She talks about her mum and how much she misses her. I miss my mum too and remembered the way she too liked a little tipple. Bubbles never were refused and even when Mum lived alone after Dad went into care with Alzheimer's, she lived a very civilised life. She never read at the table, not even at breakfast or a book with lunch. There was always a sherry before dinner and a glass, sometimes two, of an appropriate wine with her dinner.
I became nostalgic as Greer spoke of her mum. I counted up the people in my family who had been affected by cancer. At first I had only Mum and my sister. Then I realised my uncle, Mum's brother died of throat cancer, made worse by smoking.. Then I remembered the number of malignant skin cancers Dad had removed every year. My grandmother, mum's mum, died of liver cancer. My brother has had two operations for prostate cancer. Family, but not blood relations are my sister in law, my brother's wife who died of liver cancer, a secondary from bowel cancer. Her son was just ten years old. One DIL has regular three monthly Pap tests for cervical cancer and nasty pre-cancerous lesions removed regularly. Three monthly! How long since you last one? This was discovered when she was pregnant with my youngest grandson seven years ago.
My sadness was compounded by a truly horrible accident here less than a minute's walk from my place. A tanker with 20,000 litres of milk ran across the road and hit a corner shop. It burst into flames and the driver was killed in his truck.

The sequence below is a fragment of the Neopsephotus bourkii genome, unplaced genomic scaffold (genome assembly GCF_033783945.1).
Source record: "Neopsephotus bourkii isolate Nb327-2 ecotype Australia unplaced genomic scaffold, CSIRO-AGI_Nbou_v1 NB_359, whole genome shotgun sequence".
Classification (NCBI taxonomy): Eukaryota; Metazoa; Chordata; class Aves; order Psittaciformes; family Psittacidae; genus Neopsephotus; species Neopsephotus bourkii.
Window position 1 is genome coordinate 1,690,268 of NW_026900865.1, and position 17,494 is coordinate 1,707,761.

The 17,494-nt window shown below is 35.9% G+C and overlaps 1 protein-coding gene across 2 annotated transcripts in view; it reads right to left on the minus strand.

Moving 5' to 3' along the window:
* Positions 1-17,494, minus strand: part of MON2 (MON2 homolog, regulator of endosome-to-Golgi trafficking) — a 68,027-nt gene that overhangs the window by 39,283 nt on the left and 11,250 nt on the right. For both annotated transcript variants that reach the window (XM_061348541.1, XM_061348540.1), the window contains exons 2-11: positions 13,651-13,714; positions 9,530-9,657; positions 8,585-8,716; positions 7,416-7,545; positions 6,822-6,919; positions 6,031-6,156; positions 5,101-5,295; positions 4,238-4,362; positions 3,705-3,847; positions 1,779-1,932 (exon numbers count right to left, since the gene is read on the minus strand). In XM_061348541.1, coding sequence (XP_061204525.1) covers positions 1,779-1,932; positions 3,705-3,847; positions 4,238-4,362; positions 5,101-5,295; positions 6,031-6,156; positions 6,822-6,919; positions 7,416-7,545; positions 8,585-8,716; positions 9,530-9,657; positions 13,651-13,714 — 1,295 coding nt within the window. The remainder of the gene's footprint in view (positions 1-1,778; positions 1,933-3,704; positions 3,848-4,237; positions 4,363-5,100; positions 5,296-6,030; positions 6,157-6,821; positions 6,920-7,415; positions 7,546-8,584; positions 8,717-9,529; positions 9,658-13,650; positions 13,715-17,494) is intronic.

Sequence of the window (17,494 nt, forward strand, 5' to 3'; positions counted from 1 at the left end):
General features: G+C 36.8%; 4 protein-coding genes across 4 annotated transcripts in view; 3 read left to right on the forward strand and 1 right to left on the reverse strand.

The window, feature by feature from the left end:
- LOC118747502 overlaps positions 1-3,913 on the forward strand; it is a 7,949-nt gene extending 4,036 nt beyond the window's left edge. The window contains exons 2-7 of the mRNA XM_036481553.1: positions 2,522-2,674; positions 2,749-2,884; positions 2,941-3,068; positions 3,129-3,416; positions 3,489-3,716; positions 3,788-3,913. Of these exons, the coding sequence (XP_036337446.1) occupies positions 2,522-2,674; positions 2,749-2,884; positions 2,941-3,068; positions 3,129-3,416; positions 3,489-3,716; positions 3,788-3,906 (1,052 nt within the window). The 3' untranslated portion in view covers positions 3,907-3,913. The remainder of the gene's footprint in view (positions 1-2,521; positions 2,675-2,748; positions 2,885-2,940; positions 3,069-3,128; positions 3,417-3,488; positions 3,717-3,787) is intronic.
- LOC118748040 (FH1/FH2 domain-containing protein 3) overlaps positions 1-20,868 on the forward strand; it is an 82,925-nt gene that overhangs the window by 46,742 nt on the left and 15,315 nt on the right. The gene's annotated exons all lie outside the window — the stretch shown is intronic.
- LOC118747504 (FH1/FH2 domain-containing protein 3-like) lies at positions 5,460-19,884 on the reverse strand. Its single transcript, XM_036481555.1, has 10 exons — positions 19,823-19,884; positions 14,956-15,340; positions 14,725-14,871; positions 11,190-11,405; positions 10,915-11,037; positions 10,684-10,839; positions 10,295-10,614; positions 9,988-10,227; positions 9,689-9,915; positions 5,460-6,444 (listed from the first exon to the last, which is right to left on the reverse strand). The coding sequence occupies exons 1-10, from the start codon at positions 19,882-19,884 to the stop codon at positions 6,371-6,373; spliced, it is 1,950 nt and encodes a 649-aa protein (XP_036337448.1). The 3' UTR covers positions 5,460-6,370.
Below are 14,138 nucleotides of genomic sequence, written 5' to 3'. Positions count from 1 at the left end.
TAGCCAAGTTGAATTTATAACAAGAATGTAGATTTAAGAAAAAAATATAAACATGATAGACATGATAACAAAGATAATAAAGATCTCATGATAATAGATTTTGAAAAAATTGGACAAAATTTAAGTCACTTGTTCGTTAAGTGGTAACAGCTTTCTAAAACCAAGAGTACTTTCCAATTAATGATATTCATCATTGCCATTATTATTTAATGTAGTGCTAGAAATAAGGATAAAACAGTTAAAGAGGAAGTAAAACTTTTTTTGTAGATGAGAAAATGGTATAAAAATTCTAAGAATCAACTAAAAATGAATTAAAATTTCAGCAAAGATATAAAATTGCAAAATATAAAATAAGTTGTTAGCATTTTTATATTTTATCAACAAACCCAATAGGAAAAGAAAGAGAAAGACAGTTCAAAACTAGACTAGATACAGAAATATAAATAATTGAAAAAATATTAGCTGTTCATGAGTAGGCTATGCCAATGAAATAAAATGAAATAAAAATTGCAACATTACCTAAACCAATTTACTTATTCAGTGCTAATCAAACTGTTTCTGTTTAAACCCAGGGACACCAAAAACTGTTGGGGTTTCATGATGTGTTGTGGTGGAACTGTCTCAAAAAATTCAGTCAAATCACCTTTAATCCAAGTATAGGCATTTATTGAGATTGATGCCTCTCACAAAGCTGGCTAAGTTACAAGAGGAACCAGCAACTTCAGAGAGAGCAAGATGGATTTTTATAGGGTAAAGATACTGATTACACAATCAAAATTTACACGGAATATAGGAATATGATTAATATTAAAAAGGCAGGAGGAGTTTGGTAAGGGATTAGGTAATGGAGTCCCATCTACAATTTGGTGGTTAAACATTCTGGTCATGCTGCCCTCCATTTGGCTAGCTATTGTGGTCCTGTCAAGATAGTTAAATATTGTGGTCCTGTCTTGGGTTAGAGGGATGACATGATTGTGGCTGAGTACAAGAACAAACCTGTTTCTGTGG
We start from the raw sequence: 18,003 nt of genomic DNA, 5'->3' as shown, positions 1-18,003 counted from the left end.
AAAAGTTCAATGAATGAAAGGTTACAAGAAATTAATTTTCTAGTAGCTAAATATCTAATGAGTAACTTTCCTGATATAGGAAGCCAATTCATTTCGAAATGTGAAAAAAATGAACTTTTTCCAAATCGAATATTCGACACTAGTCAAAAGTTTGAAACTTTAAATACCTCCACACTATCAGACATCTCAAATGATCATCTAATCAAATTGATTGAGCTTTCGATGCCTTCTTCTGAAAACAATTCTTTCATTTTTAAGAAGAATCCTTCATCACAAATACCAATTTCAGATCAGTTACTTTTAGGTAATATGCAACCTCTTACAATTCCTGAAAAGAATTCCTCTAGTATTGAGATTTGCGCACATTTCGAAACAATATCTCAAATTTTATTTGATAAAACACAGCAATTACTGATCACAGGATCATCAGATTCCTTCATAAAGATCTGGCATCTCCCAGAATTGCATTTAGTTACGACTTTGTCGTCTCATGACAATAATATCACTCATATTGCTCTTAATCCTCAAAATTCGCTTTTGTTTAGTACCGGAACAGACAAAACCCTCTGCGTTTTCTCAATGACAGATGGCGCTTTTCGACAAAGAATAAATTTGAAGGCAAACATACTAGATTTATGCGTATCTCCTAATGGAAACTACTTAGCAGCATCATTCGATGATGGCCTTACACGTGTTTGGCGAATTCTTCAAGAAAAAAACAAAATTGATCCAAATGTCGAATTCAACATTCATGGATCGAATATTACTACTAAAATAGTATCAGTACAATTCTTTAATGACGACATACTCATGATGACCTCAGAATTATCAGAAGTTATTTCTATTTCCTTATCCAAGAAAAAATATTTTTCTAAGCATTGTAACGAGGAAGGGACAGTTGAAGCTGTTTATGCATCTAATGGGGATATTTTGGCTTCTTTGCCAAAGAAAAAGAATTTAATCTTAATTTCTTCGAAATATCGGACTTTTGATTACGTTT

The main road, one of Sydney's biggest roads was blocked for more than eight hours. It is possible the building he hit will collapse. I knew of the accident, I could see road diversions up to Fivedock opposite my apartment. Buses were cancelled. Two routes use the corner which was affected. there is an underpass under our building and some motorists thought they could use that to get back on the main road. That caused a further snarl as they had to reverse and return as access was blocked.
I was watching the traffic as I ate breakfast and glanced up to see a police escort for a huge tow truck with the tanker behind it. I wished I hadn't seen it. There was nothing left of the truck cabin except the back wall of the cabin. It leant backwards at a precarious angle so it almost touched the tanker itself. I was horrified and have felt ill as I remember it.
So I have had a comfort eating morning tea. Some green tea with mint and a slice of freshly baked bread, made this morning, although it had been rising all night. This has been made with James Squire Chancer Pale Ale so has browned more than usual. Extra sugar, I guess.
It tastes good and I topped the slice with good butter and some beautiful clear quince jelly given me by idle persiflage. Very comforting.
And now for a recipe. For those of you who are younger, these are irons for gem scones. I haven't used them for long time as is obvious by the way they look. Gem scones are quick to cook and totally delicious broken apart and eaten with butter or good jam. Scone is a misnomer, they are more cakey than scone like. The irons are heated in the oven and just before the mix is dropped in, a dab of butter is dropped into each cavity. You may find these perhaps today in an op shop. My irons are cast aluminium but I have seen cast iron too.
- 1 1/2 cups SR flour
- 1 egg, separated
- 3/4 cup milk
- 3 tablespoons soft sugar Not sure what that is. I probably used ordinary white sugar.
- 1 tablespoon butter
- pinch salt
Cream butter and sugar and add sifted flour and salt. Mix egg yolk and add to milk. Beat egg white till stiff and fold through mix.
remove irons from fire, drop a bit of butter in each one and add dessertspoon of mix to each. Cook for about 15 minutes, till puffed up and brown. Time depends on oven. Best eaten hot.
I know Greer is very grateful for all who have helped.